Lesson 5: New skills
The service industry taught me many different skills. Some being tangible. And some coming from within me. On the physical side of things, I learnt how to perfect cocktailing, stock counting, cash ups and cleaning. I had great cocktailing mentors, such as Matty and Petrus. Matty gave me an artistic edge to thinking out the box, whereas Petrus knew the classics to perfection. By putting the two together, I was able to do wonders. On the intangible side, my self-confidence and interpersonal skills developed to new levels. It was easy to practice these by interacting with customers and fellow employees daily.
Lesson 6: Influencing people
Before opening The Loft, I read an inspiring book called “Start With Why” by Simon Sinek. The book teaches one the power of inspiring people to follow you towards your higher purpose. When we were starting The Loft, there was no pay, late nights, and obstacles around every corner. But we were driven by something far more significant than ourselves, and hence we inspired people to join us on our journey. Employees and customers were interested and encouraged to be a part of the development of The Loft. Through this, I learnt the power of “Starting with why”.
Lesson 7: Practical degree
Although I was getting a prestigious degree in Industrial Engineering, nothing beat the practical lessons I learnt in the service industry. Many of these lessons evolved from The Loft, where we were challenged with writing up budgets and contracts. Or developing a marketing strategy. Or negotiating the best deal with a supplier. By practising in a volatile environment, I could see how these details fit together in the bigger picture.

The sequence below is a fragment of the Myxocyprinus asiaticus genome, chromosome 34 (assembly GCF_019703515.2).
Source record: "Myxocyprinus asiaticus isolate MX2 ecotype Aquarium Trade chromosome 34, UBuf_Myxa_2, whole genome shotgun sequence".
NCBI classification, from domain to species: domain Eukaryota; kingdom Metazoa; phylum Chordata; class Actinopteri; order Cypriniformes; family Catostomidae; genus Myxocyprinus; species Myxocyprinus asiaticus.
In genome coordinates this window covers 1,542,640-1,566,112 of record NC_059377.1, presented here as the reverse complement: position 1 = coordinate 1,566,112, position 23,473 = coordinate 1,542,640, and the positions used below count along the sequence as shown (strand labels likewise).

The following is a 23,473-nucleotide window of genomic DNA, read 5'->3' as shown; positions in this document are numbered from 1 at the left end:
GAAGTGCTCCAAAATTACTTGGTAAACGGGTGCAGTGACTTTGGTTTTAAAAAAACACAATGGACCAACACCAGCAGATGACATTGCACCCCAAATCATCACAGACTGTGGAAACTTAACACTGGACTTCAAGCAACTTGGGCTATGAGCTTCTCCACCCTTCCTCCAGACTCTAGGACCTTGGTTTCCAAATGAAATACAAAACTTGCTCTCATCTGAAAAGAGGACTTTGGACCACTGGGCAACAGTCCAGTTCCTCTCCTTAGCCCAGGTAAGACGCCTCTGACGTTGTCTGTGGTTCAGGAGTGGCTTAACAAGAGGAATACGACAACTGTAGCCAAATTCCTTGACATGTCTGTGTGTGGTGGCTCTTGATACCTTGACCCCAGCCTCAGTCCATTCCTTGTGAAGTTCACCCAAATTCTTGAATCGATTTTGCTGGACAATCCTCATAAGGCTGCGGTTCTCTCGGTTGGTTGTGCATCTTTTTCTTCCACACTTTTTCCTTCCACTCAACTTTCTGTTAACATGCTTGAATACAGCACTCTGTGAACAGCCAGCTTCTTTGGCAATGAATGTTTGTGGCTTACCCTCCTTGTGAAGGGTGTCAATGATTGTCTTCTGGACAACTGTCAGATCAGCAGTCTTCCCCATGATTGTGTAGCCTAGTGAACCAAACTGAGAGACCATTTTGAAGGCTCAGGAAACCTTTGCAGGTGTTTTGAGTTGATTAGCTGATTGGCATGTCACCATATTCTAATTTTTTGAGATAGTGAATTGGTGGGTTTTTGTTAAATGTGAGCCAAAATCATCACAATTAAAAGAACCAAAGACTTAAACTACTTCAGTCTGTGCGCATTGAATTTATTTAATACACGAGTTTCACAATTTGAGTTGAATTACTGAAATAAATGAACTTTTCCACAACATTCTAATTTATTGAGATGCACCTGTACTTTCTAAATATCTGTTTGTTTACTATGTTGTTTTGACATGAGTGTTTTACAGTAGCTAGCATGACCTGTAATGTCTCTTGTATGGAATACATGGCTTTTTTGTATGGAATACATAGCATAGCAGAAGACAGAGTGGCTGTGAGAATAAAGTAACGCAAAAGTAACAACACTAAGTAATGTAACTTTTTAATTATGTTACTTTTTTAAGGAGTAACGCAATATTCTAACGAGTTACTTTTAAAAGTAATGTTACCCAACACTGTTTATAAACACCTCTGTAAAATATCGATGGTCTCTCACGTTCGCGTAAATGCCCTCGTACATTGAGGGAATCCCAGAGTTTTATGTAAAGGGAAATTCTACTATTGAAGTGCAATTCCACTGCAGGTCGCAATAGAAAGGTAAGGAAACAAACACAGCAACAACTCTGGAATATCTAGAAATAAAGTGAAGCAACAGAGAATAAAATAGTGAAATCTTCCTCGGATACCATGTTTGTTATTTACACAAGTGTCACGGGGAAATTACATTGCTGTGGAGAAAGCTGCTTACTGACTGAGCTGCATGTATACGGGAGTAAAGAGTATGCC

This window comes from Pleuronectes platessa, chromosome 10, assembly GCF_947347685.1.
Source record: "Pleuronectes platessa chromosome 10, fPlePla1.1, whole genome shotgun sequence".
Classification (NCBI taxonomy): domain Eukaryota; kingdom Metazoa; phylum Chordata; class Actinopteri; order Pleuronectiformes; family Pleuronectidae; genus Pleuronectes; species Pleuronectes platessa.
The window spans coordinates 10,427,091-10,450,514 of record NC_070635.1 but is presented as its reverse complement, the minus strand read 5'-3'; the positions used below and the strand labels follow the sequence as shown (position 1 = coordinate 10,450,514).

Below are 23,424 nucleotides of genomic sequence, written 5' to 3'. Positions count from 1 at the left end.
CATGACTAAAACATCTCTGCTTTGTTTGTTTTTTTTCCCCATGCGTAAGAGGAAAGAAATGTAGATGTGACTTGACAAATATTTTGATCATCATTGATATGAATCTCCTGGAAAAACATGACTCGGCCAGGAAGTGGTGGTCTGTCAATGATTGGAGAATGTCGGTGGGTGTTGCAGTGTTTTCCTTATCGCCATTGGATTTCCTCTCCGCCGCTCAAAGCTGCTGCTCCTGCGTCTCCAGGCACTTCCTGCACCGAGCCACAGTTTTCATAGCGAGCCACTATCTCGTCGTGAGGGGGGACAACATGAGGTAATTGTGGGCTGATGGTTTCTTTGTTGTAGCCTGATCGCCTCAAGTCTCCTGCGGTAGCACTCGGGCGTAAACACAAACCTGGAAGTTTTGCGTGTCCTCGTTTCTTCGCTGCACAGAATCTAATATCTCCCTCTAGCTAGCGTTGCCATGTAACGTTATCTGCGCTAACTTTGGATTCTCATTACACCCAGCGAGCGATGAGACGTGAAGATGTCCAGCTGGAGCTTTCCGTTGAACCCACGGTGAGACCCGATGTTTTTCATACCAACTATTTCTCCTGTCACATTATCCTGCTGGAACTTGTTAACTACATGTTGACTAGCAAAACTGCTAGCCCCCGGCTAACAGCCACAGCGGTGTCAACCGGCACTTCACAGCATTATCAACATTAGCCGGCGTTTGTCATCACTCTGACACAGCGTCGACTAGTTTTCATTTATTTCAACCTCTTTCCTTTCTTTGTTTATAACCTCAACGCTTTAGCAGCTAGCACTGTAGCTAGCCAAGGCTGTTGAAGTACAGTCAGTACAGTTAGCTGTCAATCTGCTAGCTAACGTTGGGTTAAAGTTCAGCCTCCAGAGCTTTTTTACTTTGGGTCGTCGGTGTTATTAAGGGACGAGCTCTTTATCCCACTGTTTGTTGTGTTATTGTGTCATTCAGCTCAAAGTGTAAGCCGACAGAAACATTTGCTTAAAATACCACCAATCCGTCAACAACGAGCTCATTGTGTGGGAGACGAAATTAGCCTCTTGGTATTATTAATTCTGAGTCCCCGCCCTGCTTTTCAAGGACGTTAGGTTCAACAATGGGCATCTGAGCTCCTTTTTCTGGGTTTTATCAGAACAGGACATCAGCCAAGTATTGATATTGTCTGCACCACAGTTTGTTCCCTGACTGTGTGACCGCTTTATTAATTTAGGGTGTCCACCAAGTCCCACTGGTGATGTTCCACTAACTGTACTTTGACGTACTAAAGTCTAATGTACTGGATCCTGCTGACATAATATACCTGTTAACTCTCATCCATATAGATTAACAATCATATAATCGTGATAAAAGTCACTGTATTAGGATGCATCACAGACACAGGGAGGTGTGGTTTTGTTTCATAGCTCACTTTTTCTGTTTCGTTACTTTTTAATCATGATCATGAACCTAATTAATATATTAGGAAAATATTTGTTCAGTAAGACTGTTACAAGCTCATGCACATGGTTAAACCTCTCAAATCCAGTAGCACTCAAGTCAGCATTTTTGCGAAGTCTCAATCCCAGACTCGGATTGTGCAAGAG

Lesson 8: Getting lucky
“Diligence is the mother of good luck” – Benjamin Franklin. Sometimes you just have to take the risk and persist, and luck will come your way. I had the ambition to get a job. I wanted it. One day my dad sent me a Facebook link to the opening of Hanks in Stellenbosch. The whiskey bar appealed to me, so I applied for a job. By being in that environment, I was able to take certain risks that resulted in me co-founding The Loft. Which was one of my greatest achievements at varsity. The more risks you take, the luckier you will be.
Lesson 9: Hardship of the service industry
The late nights and hard work of the service industry can take their toll on the body. Sometimes cash up at The Loft would only end at 5 am. Three hours later I’d be woken by a deathly alarm because I’d have to go open for the cleaners. Personally, I have served my time in the service industry. The experiences and lessons have shown extreme value. But on the other hand, late nights, chain-smoking, drinking, and the use of stimulants to stay productive are tolling on the body.
Lesson 10: The importance of rest
Rest is important. It gives us a platform to recharge our batteries and come backfiring for the next round. Within the busyness of my years at university, having a time demanding job has made me appreciate any breaks that I’d get. Whether it be a simple sleep in or a long holiday where I can “sharpen the saw”.
As you may have gathered throughout the previous 10 lessons, working in the service industry and starting a business have been challenging. And on top of this, I have managed to get myself to a position where I’ll be completing my engineering degree within the four allocated years. I have had many sleepless nights where the pay just hasn’t been worth it. But ultimately, I have profited by accelerating my personal development before I have even entered the real world.
Now, you might say that you’ve been working in the service industry for years and you “didn’t learn what I’ve learnt” or that you “didn’t get as lucky as I did”. On top of these previous 10 lessons, the single most crucial piece of advice I have to get the most out of any situation is:
Take every opportunity that comes your way, challenge yourself beyond your comfort zone, never stop networking, and at the end of the day, be sure to satisfy your happiness. The is no point in living an unhappy life.